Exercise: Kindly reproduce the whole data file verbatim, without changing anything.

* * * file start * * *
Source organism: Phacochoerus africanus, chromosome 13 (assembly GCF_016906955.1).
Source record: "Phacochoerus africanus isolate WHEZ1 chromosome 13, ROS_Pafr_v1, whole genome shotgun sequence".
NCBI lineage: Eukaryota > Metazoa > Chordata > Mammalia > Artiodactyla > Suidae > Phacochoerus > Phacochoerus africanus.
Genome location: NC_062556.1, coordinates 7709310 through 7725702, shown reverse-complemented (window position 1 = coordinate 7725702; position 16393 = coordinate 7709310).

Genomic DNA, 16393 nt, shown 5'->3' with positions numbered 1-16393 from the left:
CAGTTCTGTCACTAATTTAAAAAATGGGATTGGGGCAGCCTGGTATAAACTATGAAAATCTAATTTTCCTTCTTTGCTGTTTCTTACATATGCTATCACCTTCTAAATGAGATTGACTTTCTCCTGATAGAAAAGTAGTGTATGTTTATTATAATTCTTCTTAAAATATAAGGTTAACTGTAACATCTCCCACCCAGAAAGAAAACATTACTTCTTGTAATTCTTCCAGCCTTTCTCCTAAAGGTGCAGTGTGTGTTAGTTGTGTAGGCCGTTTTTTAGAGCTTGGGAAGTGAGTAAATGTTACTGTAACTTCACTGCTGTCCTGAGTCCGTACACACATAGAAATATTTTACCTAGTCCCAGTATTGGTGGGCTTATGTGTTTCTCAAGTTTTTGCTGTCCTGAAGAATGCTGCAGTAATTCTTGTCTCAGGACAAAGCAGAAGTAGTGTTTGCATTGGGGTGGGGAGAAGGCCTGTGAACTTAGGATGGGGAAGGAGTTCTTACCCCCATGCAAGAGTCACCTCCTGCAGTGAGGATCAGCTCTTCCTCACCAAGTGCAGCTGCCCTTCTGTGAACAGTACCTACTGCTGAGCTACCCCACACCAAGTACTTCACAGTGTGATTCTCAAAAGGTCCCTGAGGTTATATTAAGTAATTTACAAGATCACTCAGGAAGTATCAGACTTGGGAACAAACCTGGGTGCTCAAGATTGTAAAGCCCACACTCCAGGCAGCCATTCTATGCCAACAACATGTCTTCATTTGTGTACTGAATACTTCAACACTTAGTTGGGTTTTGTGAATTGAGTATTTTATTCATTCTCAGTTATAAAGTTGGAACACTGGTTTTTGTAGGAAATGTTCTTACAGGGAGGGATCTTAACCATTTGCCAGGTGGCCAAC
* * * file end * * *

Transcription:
Source organism: Phacochoerus africanus, chromosome 13 (assembly GCF_016906955.1).
Source record: "Phacochoerus africanus isolate WHEZ1 chromosome 13, ROS_Pafr_v1, whole genome shotgun sequence".
NCBI lineage: Eukaryota > Metazoa > Chordata > Mammalia > Artiodactyla > Suidae > Phacochoerus > Phacochoerus africanus.
Genome location: NC_062556.1, coordinates 7709310 through 7725702, shown reverse-complemented (window position 1 = coordinate 7725702; position 16393 = coordinate 7709310).

Genomic DNA, 16393 nt, shown 5'->3' with positions numbered 1-16393 from the left:
CAGTTCTGTCACTAATTTAAAAAATGGGATTGGGGCAGCCTGGTATAAACTATGAAAATCTAATTTTCCTTCTTTGCTGTTTCTTACATATGCTATCACCTTCTAAATGAGATTGACTTTCTCCTGATAGAAAAGTAGTGTATGTTTATTATAATTCTTCTTAAAATATAAGGTTAACTGTAACATCTCCCACCCAGAAAGAAAACATTACTTCTTGTAATTCTTCCAGCCTTTCTCCTAAAGGTGCAGTGTGTGTTAGTTGTGTAGGCCGTTTTTTAGAGCTTGGGAAGTGAGTAAATGTTACTGTAACTTCACTGCTGTCCTGAGTCCGTACACACATAGAAATATTTTACCTAGTCCCAGTATTGGTGGGCTTATGTGTTTCTCAAGTTTTTGCTGTCCTGAAGAATGCTGCAGTAATTCTTGTCTCAGGACAAAGCAGAAGTAGTGTTTGCATTGGGGTGGGGAGAAGGCCTGTGAACTTAGGATGGGGAAGGAGTTCTTACCCCCATGCAAGAGTCACCTCCTGCAGTGAGGATCAGCTCTTCCTCACCAAGTGCAGCTGCCCTTCTGTGAACAGTACCTACTGCTGAGCTACCCCACACCAAGTACTTCACAGTGTGATTCTCAAAAGGTCCCTGAGGTTATATTAAGTAATTTACAAGATCACTCAGGAAGTATCAGACTTGGGAACAAACCTGGGTGCTCAAGATTGTAAAGCCCACACTCCAGGCAGCCATTCTATGCCAACAACATGTCTTCATTTGTGTACTGAATACTTCAACACTTAGTTGGGTTTTGTGAATTGAGTATTTTATTCATTCTCAGTTATAAAGTTGGAACACTGGTTTTTGTAGGAAATGTTCTTACAGGGAGGGATCTTAACCATTTGCCAGGTGGCCAAC